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As a start-up trying to modernize apparel manufacturing, Maderight is forced to confront sustainability in a very honest way: our customers demand we check the box on sustainability and we also need to run our workshops in a way that maximizes profits while meeting our moral standards. Based on our experience, what the majority of customers demand is empty lip service. We don't win new customers based on ethics or sustainability - we win them by being faster and cheaper than the other guys.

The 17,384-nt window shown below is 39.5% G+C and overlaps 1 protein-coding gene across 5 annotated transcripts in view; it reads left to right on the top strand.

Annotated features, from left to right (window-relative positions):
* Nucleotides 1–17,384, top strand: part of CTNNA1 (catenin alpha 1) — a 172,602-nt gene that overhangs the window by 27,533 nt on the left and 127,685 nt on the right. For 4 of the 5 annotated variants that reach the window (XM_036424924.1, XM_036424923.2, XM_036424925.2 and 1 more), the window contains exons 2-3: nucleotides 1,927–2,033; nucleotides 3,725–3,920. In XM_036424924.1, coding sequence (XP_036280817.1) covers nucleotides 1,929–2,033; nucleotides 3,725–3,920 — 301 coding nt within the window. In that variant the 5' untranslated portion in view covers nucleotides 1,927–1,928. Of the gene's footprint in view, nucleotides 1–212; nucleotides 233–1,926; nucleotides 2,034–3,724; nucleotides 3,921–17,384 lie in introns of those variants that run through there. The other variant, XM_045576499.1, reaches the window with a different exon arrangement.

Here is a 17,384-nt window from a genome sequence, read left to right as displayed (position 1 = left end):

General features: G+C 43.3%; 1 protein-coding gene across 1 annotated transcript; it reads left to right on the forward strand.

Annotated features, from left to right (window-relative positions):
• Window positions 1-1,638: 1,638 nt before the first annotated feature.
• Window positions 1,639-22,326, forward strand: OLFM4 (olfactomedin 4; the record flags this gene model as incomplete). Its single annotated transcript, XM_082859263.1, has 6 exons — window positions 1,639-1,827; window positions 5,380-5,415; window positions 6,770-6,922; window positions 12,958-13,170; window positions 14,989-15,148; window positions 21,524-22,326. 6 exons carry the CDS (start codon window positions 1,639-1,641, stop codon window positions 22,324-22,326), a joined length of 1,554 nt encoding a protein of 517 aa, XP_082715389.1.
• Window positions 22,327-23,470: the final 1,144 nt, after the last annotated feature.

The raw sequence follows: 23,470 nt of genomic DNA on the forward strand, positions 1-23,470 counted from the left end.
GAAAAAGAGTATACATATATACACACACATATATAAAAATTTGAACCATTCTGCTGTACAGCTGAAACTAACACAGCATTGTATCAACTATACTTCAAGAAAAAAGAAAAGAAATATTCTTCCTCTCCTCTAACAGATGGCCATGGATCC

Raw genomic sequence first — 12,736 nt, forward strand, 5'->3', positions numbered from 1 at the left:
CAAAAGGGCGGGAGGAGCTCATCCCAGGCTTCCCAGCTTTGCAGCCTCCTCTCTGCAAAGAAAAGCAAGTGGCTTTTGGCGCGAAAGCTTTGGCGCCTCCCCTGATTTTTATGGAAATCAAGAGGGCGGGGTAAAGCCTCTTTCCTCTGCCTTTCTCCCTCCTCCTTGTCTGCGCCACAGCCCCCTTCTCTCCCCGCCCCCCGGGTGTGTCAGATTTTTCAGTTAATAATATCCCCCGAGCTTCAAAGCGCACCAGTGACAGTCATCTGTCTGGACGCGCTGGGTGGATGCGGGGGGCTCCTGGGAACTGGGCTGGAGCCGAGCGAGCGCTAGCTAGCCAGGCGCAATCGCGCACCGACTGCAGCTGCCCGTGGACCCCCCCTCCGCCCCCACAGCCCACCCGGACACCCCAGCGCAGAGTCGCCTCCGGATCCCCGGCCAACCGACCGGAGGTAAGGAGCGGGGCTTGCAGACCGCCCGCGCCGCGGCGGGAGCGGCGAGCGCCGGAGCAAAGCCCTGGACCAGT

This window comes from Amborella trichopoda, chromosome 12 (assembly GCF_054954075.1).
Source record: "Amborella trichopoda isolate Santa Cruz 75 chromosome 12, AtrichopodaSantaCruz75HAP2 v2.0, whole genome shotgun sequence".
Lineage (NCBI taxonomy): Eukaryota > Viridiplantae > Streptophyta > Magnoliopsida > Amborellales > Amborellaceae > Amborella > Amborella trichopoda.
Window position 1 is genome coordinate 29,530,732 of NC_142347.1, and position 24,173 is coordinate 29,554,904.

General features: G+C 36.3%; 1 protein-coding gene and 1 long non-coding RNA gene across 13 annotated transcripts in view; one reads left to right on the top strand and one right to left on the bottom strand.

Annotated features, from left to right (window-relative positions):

Part of the issue is that few people have a clear definition of what sustainability really means. Much of the superficial plumage of sustainability comes in the form of third-party certifications or attractive photographs of factories. We have those too but let’s be frank – it's marketing. We commonly see small uncertified factories doing just as well as factories sporting the latest international standards. Further, it’s not always clear to us how some of these certifications actually benefit either the workers or the environment. In our experience, people tend to do the minimum work possible to get certified, rather than truly embrace the ethos of change, and that's how you get workshops with 10 fire extinguishers in a room while still forcing hidden overtime on their workers. Without clearly defined goals, asking for sustainability just becomes another marketing buzzword.
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